The Microsoft Office lineup is getting a new addition today: Microsoft Planner, team collaboration software that lets you visually organize plans, assign tasks, share files, chat and more. The new app, first introduced into testing last fall, enters a competitive space which includes pro software like Atlassian’s JIRA Core, as well as other easy-to-use tools from startups like Trello and Asana.
Very much like Trello, Planner also utilizes the concept of “Boards” to keep work organized. Within each Board are individual Cards that can have their own due dates, attachments, categories and conversations. These Cards can have documents or photos attached to make it easier to see – at a glance – what that Card is about, and the cards can be organized into columns called “v” which can also be color-coded and prioritized.
Another key aspect to the software is the “Hub” where you can track the overall progress of the plans, see who’s on time and who’s behind, and filter down to see your own tasks and assignments.
What makes Microsoft’s offering compelling versus the competition is its integration with other Microsoft products – something that will appeal to organizations who are already invested in Microsoft’s Office suite and related services. For example, Planner is integrated into Office 365 Groups, which means that the conversations in Planner are also available in Outlook 2016, Outlook on the web, and the Outlook Groups Mobile Apps.
Planner is integrated with OneNote, as well – every plan has a OneNote Notebook created for it, the company says. And the software works with Office, as users can attach Word, Excel and PowerPoint files to a Card. This document, then, is stored in SharePoint Online document library, which makes it available offline, too.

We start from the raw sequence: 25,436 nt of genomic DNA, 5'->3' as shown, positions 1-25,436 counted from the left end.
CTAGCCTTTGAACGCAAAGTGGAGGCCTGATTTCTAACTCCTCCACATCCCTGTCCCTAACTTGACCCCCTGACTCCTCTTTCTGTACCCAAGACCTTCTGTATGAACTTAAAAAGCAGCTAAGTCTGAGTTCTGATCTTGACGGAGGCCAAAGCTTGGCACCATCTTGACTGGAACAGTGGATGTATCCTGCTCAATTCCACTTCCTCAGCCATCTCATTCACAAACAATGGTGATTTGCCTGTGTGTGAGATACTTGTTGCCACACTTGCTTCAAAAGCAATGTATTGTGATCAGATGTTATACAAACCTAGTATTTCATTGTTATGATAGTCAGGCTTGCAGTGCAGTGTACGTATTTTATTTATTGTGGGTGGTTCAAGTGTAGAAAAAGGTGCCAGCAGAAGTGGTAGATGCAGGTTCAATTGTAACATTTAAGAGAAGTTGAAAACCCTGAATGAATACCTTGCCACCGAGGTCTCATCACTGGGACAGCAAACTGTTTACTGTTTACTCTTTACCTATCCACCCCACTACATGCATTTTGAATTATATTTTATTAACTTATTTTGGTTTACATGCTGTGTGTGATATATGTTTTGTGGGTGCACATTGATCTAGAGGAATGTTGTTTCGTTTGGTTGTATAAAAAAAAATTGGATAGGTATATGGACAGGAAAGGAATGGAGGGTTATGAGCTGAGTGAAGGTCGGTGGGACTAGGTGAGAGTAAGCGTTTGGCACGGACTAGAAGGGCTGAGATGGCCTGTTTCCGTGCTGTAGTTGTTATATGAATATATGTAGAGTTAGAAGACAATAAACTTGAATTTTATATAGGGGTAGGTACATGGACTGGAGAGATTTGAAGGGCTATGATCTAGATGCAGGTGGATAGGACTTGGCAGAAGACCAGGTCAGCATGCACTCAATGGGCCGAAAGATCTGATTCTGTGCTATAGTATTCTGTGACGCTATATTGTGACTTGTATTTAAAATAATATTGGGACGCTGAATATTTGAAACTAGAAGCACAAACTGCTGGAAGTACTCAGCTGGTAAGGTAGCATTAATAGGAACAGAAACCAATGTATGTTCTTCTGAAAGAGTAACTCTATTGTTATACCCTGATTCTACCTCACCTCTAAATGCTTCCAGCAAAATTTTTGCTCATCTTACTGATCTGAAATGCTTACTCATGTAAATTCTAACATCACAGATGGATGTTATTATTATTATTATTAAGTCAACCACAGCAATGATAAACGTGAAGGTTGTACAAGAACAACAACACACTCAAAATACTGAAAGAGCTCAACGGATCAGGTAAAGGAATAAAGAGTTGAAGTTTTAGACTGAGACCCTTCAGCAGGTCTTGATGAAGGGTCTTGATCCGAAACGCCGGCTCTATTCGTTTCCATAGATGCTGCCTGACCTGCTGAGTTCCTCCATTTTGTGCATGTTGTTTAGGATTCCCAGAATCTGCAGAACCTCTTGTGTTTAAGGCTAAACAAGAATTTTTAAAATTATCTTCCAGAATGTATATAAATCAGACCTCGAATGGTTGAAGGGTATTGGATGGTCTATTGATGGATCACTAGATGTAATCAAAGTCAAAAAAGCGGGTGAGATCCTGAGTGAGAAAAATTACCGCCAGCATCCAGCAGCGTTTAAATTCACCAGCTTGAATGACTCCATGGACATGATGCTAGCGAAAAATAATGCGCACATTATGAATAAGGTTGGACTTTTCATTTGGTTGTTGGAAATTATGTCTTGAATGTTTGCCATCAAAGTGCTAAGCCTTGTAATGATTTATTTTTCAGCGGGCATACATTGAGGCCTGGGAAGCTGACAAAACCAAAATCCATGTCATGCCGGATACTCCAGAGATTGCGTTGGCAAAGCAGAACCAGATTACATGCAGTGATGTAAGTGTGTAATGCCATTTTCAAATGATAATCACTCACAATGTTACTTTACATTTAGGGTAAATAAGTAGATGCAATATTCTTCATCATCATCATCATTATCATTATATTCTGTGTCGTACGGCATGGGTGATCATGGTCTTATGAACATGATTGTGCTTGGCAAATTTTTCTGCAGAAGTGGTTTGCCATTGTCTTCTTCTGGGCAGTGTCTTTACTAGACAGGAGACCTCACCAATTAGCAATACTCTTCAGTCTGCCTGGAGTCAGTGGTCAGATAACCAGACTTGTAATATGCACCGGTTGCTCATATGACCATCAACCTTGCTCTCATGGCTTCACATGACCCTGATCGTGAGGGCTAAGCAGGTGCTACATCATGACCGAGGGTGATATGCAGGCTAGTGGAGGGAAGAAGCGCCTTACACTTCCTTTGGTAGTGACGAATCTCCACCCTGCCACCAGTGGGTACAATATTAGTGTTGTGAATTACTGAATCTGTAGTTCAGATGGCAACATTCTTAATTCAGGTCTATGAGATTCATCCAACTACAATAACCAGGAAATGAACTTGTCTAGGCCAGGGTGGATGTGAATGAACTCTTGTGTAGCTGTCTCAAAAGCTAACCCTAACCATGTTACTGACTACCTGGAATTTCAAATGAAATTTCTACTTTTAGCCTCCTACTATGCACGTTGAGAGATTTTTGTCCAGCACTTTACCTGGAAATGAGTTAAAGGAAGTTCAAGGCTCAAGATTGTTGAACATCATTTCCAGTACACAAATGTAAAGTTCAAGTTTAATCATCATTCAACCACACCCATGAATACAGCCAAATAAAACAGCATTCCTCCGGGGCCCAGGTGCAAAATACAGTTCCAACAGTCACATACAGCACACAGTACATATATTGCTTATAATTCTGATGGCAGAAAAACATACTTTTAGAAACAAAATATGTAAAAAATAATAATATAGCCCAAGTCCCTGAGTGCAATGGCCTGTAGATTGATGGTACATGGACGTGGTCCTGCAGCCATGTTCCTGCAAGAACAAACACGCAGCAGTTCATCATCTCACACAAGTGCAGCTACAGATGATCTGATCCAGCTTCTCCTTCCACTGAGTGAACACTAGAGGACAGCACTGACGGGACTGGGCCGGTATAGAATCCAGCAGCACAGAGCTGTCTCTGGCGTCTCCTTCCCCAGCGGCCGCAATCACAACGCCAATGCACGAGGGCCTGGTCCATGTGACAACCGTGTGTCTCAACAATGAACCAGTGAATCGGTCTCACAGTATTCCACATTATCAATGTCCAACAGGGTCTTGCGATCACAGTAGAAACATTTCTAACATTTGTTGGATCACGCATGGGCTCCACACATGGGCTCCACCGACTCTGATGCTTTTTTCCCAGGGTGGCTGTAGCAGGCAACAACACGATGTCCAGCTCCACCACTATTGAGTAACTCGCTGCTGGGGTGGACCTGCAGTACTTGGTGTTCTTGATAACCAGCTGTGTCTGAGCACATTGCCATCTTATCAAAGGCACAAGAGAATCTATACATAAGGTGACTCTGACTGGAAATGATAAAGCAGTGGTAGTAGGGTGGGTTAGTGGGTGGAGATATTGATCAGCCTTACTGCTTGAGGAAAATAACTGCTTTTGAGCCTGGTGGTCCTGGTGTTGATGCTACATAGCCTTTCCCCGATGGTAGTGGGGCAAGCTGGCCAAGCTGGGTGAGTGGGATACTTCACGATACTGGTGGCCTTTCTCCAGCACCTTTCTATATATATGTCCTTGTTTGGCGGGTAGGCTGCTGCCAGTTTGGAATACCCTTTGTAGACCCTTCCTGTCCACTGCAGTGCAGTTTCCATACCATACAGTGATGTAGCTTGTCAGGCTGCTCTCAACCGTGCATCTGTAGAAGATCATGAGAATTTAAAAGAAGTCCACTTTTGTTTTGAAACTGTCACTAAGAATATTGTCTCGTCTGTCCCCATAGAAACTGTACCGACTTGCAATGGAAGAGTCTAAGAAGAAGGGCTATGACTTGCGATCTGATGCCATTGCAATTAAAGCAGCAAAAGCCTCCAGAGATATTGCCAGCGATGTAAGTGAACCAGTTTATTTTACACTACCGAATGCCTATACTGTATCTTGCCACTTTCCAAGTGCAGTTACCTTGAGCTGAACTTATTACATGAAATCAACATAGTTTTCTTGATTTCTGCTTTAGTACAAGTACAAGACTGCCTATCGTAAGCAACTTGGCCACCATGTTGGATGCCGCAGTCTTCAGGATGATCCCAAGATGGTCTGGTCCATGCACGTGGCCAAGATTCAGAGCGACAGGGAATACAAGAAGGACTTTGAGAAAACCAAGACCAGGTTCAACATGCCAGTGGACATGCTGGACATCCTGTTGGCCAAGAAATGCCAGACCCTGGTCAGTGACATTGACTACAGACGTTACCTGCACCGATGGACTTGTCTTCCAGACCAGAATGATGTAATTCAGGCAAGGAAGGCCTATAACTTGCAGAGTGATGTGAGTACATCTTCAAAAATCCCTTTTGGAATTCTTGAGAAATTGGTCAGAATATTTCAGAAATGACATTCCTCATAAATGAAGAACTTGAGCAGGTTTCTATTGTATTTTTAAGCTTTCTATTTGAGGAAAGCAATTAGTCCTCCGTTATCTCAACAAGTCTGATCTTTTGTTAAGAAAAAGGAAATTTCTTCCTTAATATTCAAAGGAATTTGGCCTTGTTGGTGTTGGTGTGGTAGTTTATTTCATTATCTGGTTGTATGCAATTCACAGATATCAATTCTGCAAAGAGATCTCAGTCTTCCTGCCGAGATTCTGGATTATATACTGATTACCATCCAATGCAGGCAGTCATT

As part of the Microsoft Office suite, Planner is an enterprise-ready tool, with support for technical requirements larger organizations demand, including multiple redundant backups, instantaneous recovery and HIPAA, FISMA, ISO27001 and EU Model compliance.
While Microsoft has long had a project management tool with Project, many people found this too complex or too robust for their needs. There’s a learning curve to being able to fully take advantage of Project, which is why, often, users simply turn to Excel for managing projects, or one of the newer solutions, like Trello.
But if a productivity app steals mindshare from Microsoft Office’s cash cow, the company tends to take action. Microsoft bought Yammer, Wunderlist, SwiftKey,Sunrise, and Acompli, and considered buying Slack, for example. In the case of Trello, it instead simply built its own.
Planner will fill Microsoft customers’ need for a more lightweight, easy-to-use tool and replacement for SharePoint Tasks, which were removed well ahead of Planner’s initial debut. (The Tasks page began to redirect users to Planner’s website a year ago, before Planner was formally introduced.)
Microsoft says that Planner is rolling out now over the next several weeks to all eligible Office 365 customers, including Office 365 Enterprise E1-E5, Business Essentials, Premium and Education subscription plans. These customers will see the Planner tile automatically appear in the Office 365 launcher when it becomes available.